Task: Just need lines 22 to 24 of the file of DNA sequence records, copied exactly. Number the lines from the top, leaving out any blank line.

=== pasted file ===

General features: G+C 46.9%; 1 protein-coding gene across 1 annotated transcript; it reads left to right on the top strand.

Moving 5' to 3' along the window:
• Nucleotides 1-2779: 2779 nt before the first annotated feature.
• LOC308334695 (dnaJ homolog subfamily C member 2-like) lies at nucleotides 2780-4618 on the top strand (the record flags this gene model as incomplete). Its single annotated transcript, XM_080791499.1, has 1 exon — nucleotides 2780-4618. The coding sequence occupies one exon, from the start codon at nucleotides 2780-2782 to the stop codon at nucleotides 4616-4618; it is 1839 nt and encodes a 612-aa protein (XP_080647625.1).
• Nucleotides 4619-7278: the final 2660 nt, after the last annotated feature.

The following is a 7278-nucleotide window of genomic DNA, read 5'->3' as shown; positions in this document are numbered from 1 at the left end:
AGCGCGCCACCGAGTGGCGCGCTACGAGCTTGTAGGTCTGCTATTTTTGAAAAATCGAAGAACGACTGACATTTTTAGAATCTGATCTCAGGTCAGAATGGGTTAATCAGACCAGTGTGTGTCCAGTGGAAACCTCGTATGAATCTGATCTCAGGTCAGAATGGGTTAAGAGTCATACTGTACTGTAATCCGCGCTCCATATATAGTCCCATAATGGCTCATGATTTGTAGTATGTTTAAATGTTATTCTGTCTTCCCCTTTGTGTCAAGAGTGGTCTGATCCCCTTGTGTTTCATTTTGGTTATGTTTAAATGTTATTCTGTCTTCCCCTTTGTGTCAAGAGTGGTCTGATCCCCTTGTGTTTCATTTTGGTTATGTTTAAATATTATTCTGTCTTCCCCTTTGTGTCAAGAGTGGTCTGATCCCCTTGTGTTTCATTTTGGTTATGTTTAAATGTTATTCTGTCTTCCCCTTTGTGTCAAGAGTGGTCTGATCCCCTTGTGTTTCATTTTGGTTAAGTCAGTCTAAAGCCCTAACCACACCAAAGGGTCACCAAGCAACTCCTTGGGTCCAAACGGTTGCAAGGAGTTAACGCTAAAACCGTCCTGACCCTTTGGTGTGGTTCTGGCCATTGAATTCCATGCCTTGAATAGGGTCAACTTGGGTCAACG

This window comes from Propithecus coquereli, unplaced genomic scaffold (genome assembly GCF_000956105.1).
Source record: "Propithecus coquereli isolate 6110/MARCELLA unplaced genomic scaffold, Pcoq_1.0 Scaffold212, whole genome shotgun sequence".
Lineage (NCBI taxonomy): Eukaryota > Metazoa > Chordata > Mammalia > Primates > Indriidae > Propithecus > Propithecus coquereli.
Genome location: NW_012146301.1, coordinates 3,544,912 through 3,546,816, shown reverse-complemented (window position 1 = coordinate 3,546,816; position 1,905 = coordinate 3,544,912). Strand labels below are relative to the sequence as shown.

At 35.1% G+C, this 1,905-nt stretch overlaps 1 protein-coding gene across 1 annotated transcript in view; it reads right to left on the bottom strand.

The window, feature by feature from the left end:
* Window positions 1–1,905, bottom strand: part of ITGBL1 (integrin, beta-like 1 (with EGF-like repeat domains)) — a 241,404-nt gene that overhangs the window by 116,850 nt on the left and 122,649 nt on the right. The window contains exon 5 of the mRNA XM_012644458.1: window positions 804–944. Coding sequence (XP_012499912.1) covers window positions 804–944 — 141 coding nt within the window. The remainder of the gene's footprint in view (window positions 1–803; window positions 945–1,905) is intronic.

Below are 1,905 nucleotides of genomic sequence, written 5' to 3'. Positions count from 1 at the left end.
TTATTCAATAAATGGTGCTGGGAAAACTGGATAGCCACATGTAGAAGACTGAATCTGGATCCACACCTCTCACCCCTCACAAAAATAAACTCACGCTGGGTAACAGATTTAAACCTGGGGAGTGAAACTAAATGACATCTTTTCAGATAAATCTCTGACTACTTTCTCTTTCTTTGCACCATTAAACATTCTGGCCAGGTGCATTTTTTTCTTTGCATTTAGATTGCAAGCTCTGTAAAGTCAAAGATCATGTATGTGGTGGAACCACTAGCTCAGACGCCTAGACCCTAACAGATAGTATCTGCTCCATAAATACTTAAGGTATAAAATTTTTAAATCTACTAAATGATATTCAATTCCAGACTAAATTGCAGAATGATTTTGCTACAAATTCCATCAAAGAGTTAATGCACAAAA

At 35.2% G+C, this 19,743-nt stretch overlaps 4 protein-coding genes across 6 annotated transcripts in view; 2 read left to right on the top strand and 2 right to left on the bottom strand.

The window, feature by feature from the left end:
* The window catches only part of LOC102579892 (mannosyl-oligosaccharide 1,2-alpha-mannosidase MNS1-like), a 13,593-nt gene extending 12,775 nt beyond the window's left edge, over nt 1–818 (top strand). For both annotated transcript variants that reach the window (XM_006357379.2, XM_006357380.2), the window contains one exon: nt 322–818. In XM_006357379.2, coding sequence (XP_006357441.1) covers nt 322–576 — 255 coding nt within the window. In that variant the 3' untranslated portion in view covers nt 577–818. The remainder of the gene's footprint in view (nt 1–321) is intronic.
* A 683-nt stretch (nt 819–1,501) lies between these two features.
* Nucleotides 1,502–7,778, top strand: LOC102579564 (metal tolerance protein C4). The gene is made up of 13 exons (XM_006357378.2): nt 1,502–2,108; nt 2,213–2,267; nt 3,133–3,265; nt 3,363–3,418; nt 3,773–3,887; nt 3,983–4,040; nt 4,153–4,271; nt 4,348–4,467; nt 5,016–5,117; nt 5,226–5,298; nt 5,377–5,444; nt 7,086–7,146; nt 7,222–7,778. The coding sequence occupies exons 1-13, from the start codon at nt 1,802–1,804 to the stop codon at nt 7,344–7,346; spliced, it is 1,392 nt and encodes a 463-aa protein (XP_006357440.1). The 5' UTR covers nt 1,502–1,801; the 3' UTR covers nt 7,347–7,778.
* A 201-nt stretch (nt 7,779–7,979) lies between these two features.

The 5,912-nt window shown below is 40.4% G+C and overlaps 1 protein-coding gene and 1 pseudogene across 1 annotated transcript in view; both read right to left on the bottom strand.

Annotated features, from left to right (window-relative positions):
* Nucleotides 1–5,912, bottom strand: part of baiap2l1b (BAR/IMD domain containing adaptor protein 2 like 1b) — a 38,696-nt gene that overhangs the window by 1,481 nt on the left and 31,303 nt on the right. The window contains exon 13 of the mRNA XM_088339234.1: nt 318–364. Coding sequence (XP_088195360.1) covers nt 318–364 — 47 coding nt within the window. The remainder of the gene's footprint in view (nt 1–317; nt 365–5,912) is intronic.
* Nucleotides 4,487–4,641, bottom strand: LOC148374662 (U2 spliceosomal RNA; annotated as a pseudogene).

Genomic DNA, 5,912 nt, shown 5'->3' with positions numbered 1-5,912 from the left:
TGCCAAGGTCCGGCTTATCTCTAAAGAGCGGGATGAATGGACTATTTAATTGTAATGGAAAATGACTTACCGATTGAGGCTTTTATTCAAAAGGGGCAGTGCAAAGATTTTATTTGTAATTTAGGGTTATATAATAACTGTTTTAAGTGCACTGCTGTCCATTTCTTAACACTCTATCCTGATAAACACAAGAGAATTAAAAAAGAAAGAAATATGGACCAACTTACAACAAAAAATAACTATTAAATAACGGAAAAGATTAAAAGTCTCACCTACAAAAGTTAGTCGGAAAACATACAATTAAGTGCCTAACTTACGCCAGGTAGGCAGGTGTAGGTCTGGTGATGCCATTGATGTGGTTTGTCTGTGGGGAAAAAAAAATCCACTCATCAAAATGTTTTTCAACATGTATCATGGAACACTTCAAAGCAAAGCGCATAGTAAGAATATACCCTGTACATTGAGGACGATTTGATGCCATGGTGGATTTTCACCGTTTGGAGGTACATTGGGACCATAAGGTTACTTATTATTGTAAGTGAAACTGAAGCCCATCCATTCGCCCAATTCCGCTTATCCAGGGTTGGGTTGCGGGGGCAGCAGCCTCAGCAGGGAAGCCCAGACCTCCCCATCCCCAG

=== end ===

* A 201-nt stretch (nt 7,779–7,979) lies between these two features.

The 5,912-nt window shown below is 40.4% G+C and overlaps 1 protein-coding gene and 1 pseudogene across 1 annotated transcript in view; both read right to left on the bottom strand.

Annotated features, from left to right (window-relative positions):